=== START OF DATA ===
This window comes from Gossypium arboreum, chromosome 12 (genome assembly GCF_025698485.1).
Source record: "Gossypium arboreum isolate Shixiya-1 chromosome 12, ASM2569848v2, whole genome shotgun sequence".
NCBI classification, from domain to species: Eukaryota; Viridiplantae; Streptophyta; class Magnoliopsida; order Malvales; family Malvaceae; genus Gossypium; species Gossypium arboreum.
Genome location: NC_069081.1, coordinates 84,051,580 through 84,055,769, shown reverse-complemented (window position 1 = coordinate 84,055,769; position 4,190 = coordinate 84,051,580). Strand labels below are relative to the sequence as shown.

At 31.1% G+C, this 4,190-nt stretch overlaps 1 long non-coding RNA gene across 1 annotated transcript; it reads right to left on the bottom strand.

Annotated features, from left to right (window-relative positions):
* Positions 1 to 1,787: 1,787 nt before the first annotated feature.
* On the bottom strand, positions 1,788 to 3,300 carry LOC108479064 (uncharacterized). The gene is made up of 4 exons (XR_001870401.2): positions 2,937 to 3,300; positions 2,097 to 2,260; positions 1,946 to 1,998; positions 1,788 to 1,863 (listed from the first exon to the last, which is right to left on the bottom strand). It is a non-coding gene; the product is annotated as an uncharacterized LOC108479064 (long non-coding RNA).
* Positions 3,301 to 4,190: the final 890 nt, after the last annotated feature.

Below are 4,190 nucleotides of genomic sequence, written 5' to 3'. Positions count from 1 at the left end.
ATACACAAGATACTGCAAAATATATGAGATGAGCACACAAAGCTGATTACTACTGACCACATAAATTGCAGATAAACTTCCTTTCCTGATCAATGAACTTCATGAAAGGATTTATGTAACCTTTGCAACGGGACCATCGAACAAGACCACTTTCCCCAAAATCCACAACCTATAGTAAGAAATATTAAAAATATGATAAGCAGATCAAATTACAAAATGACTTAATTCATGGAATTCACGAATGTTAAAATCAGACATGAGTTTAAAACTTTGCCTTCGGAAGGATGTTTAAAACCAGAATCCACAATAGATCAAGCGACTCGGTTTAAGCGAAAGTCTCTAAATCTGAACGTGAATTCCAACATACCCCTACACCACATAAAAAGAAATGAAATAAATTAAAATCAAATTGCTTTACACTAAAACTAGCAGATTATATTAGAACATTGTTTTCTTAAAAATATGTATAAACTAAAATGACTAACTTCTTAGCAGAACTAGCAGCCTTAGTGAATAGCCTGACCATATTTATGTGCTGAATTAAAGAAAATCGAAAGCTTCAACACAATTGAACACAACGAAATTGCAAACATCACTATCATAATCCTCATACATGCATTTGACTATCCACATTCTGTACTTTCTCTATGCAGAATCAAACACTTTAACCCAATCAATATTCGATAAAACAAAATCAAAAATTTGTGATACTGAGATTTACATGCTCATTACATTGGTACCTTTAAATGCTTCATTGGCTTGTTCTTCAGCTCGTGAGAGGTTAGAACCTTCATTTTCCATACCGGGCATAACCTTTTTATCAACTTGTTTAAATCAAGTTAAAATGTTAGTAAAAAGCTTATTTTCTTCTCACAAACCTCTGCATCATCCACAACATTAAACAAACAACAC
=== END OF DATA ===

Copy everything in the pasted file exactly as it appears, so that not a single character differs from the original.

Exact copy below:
This window comes from Gossypium arboreum, chromosome 12 (genome assembly GCF_025698485.1).
Source record: "Gossypium arboreum isolate Shixiya-1 chromosome 12, ASM2569848v2, whole genome shotgun sequence".
NCBI classification, from domain to species: Eukaryota; Viridiplantae; Streptophyta; class Magnoliopsida; order Malvales; family Malvaceae; genus Gossypium; species Gossypium arboreum.
Genome location: NC_069081.1, coordinates 84,051,580 through 84,055,769, shown reverse-complemented (window position 1 = coordinate 84,055,769; position 4,190 = coordinate 84,051,580). Strand labels below are relative to the sequence as shown.

At 31.1% G+C, this 4,190-nt stretch overlaps 1 long non-coding RNA gene across 1 annotated transcript; it reads right to left on the bottom strand.

Annotated features, from left to right (window-relative positions):
* Positions 1 to 1,787: 1,787 nt before the first annotated feature.
* On the bottom strand, positions 1,788 to 3,300 carry LOC108479064 (uncharacterized). The gene is made up of 4 exons (XR_001870401.2): positions 2,937 to 3,300; positions 2,097 to 2,260; positions 1,946 to 1,998; positions 1,788 to 1,863 (listed from the first exon to the last, which is right to left on the bottom strand). It is a non-coding gene; the product is annotated as an uncharacterized LOC108479064 (long non-coding RNA).
* Positions 3,301 to 4,190: the final 890 nt, after the last annotated feature.

Below are 4,190 nucleotides of genomic sequence, written 5' to 3'. Positions count from 1 at the left end.
ATACACAAGATACTGCAAAATATATGAGATGAGCACACAAAGCTGATTACTACTGACCACATAAATTGCAGATAAACTTCCTTTCCTGATCAATGAACTTCATGAAAGGATTTATGTAACCTTTGCAACGGGACCATCGAACAAGACCACTTTCCCCAAAATCCACAACCTATAGTAAGAAATATTAAAAATATGATAAGCAGATCAAATTACAAAATGACTTAATTCATGGAATTCACGAATGTTAAAATCAGACATGAGTTTAAAACTTTGCCTTCGGAAGGATGTTTAAAACCAGAATCCACAATAGATCAAGCGACTCGGTTTAAGCGAAAGTCTCTAAATCTGAACGTGAATTCCAACATACCCCTACACCACATAAAAAGAAATGAAATAAATTAAAATCAAATTGCTTTACACTAAAACTAGCAGATTATATTAGAACATTGTTTTCTTAAAAATATGTATAAACTAAAATGACTAACTTCTTAGCAGAACTAGCAGCCTTAGTGAATAGCCTGACCATATTTATGTGCTGAATTAAAGAAAATCGAAAGCTTCAACACAATTGAACACAACGAAATTGCAAACATCACTATCATAATCCTCATACATGCATTTGACTATCCACATTCTGTACTTTCTCTATGCAGAATCAAACACTTTAACCCAATCAATATTCGATAAAACAAAATCAAAAATTTGTGATACTGAGATTTACATGCTCATTACATTGGTACCTTTAAATGCTTCATTGGCTTGTTCTTCAGCTCGTGAGAGGTTAGAACCTTCATTTTCCATACCGGGCATAACCTTTTTATCAACTTGTTTAAATCAAGTTAAAATGTTAGTAAAAAGCTTATTTTCTTCTCACAAACCTCTGCATCATCCACAACATTAAACAAACAACAC